This is my brain on NaNoWriMo

Life is full, and my head is full, and in trying to figure out what to say, I keep coming back to the notion that Thanksgiving dinner is to people’s stomachs as thoughts are to my brain. But not just once a year. All the time. I often fall silent not because I have nothing to say, but because there is too much and I don’t know where to begin.

This problem is exacerbated by periods of intense writing. I just finished drafting a new book during National Novel Writing Month. Unlike the past few novels, I didn’t plan this one out. Over the last several years I’ve been developing a system that works well for me. I use a composition notebook–those cheap black-and-white ones–for each book. I leave space for a table of contents. I number the pages. I sketch out my vision for the story, outline the plot, develop the characters, and then go chapter by chapter, creating a bullet-point list of all the important elements and events in that chapter. Then I write. Then I go back to the notebook and do a chapter-by-chapter revision list. I’m adding to this all the time; in the last one, I started making collages of characters. There’s something really satisfying about glue and magazines.

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Here be notebooks.

This month, however, I didn’t plan. Through the first week in November, I was finishing a massive rewrite in which I scrapped the last third of a book and wrote a completely new one. New settings, characters, monsters. Completely new plot. I had no idea what I was going to write for NaNoWriMo. I figured that out on November 6, and started writing on the 7th. And now I have a first draft.

This book is a HOT MESS. It’s ridiculous. I didn’t have time to think much about it–I just wrote. Probably most of it will get the axe. But I think there are a few gems there, a few seeds to weed around–okay, let’s be honest, clearcut around–to nurture and cultivate. I think I may have something here, but it’s going to take a lot of work.

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Notebooks full of stuff…

 

The magical thing about not planning was that I started with only a sense of a beginning and ending, and a sort of feeling I wanted the book to have–a sort of Appalachian fairytale vibe. And because I didn’t have anything else, I was free to let the magic happen. A lot of the time I stared at the screen or a blank piece of paper. A lot of the time I wondered why on earth I was doing this. I figured I was doing it wrong. But that sense of outline-less-ness freed me up to experiment, to try new things with style and form. A few of the chapters have a first person plural narrator. Others are traditional third person. Some are first person singular. The style is a kind of Blue Ridge incarnation of magical realism mixed with the earthy darkness of Virginia folklore. I don’t know if it works, but I learned from it. What I learned, exactly, I still need to suss out, but I know I learned something. Something about magic and freedom and just doing, squashing my inner editor more firmly than I have ever done before.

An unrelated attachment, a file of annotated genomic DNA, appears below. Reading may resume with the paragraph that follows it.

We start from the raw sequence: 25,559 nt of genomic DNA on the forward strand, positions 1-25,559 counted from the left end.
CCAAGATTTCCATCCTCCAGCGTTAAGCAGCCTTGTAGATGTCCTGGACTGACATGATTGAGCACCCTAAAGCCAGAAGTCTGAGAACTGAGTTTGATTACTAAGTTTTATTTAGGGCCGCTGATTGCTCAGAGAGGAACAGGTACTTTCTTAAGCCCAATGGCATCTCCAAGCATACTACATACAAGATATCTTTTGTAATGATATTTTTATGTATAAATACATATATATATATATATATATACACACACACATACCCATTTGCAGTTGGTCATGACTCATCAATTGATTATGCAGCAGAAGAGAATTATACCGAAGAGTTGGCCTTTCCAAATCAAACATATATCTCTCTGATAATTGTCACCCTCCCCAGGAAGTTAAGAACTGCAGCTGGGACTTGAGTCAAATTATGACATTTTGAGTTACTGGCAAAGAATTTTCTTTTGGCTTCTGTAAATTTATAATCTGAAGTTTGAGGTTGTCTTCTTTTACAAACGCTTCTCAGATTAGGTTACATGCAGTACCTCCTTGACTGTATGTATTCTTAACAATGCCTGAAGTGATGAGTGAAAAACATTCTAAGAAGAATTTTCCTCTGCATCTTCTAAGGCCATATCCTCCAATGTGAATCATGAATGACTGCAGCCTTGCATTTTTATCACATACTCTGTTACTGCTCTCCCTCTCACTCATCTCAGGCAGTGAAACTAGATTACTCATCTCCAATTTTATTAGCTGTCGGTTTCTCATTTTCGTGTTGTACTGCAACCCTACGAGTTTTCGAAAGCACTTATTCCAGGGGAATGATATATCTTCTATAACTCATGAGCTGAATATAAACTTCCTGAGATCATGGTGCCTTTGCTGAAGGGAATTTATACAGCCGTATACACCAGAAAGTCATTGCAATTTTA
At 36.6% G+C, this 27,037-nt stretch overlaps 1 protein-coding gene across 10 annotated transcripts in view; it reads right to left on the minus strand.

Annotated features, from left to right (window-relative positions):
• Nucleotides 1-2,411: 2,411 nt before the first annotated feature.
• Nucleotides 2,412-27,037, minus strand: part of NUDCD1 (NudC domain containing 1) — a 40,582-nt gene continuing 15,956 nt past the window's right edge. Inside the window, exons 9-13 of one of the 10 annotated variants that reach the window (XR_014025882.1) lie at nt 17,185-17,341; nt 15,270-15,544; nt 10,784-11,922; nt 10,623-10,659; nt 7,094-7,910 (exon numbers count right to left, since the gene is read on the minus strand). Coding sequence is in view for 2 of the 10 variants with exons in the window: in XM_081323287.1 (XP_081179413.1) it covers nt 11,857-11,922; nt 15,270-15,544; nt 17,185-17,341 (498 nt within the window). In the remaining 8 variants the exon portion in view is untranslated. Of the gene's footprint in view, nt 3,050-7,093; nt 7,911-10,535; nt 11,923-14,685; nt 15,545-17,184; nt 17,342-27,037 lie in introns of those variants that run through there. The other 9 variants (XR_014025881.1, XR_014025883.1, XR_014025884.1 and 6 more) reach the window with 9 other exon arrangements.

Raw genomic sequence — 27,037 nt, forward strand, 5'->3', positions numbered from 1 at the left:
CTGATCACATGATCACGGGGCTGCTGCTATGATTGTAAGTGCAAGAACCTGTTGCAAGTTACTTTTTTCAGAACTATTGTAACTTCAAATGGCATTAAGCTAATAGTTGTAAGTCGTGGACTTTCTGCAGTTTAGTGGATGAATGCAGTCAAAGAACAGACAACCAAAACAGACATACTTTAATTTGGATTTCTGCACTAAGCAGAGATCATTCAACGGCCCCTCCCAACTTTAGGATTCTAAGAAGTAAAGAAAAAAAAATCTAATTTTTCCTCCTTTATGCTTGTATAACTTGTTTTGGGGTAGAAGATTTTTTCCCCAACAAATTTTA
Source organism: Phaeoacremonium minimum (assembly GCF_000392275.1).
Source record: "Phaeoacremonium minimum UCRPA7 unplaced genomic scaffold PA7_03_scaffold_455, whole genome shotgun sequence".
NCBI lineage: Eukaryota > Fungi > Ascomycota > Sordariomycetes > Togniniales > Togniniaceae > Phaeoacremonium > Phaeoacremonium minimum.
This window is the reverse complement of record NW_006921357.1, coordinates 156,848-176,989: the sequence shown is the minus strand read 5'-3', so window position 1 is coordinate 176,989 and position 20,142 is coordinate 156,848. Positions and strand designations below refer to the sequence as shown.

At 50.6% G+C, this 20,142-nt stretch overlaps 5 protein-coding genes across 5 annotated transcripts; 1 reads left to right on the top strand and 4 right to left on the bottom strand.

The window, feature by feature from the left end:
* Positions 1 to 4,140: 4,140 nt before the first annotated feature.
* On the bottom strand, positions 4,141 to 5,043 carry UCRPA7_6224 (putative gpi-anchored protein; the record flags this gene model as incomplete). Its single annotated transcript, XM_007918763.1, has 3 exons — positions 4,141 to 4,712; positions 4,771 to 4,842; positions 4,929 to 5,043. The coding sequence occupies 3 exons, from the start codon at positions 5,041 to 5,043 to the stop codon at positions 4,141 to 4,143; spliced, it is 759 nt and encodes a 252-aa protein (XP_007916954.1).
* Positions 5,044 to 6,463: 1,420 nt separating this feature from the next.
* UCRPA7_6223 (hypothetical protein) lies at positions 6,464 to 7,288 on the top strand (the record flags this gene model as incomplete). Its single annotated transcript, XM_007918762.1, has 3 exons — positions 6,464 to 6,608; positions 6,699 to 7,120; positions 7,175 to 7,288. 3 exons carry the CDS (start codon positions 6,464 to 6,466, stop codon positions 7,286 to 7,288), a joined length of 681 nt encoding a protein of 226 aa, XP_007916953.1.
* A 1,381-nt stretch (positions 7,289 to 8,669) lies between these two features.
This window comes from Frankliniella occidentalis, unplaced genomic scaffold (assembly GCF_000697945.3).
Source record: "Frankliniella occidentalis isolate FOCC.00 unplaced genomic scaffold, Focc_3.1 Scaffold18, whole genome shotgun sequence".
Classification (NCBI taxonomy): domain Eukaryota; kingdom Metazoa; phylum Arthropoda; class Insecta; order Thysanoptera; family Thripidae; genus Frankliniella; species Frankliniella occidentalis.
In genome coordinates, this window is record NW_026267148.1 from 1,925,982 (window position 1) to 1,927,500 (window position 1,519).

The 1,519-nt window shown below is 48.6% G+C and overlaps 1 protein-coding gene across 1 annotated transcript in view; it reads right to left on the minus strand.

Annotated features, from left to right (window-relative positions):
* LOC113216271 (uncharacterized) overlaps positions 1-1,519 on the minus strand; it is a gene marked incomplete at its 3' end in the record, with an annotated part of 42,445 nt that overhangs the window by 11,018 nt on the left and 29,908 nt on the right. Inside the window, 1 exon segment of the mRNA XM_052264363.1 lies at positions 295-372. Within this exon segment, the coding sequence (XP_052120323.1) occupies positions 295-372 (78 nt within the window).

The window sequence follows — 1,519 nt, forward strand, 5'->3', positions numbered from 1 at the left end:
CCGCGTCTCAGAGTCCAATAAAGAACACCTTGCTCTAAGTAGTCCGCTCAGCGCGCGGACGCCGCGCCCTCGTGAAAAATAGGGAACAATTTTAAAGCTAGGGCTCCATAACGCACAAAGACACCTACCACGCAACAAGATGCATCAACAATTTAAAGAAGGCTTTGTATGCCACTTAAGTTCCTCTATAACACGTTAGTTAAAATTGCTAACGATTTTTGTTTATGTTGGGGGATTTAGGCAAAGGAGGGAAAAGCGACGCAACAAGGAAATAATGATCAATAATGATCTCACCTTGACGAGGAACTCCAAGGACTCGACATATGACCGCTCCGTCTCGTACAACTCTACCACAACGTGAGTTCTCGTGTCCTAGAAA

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More important than notebooks, however, are dragon shadows on notebooks.

And now it’s time for something new. A break, not from creating, but from the frantic Writing of All the Words. I ordered some bookbinding supplies today. There are new projects on the horizon. I’m looking forward to the joyous creativity of putting together care packages for friends who live far away. And I’m querying Silence, another YA fantasy. After twenty query rejections, I celebrated my first full request a couple of days ago. This full request will likely end in rejection, but it’s heartening to feel that I’m at least on the right track. It’s good to keep querying, to keep the momentum going.

This is a lot of blah blah blah about me and my stuff, and would be much nicer if we could discuss over tea and I could hear about what you’re up to as well. After finishing this novel marathon, I feel like I’ve temporarily expended my ability to word and am rambling only semi-coherently. But I’ve neglected this blog too long. It’s time to get back to it, to the kind of self-reflective writing that helps me to understand what I’ve written and what I think about all of it.

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It is important to stop and admire the sheer awesomeness of one’s shadow.
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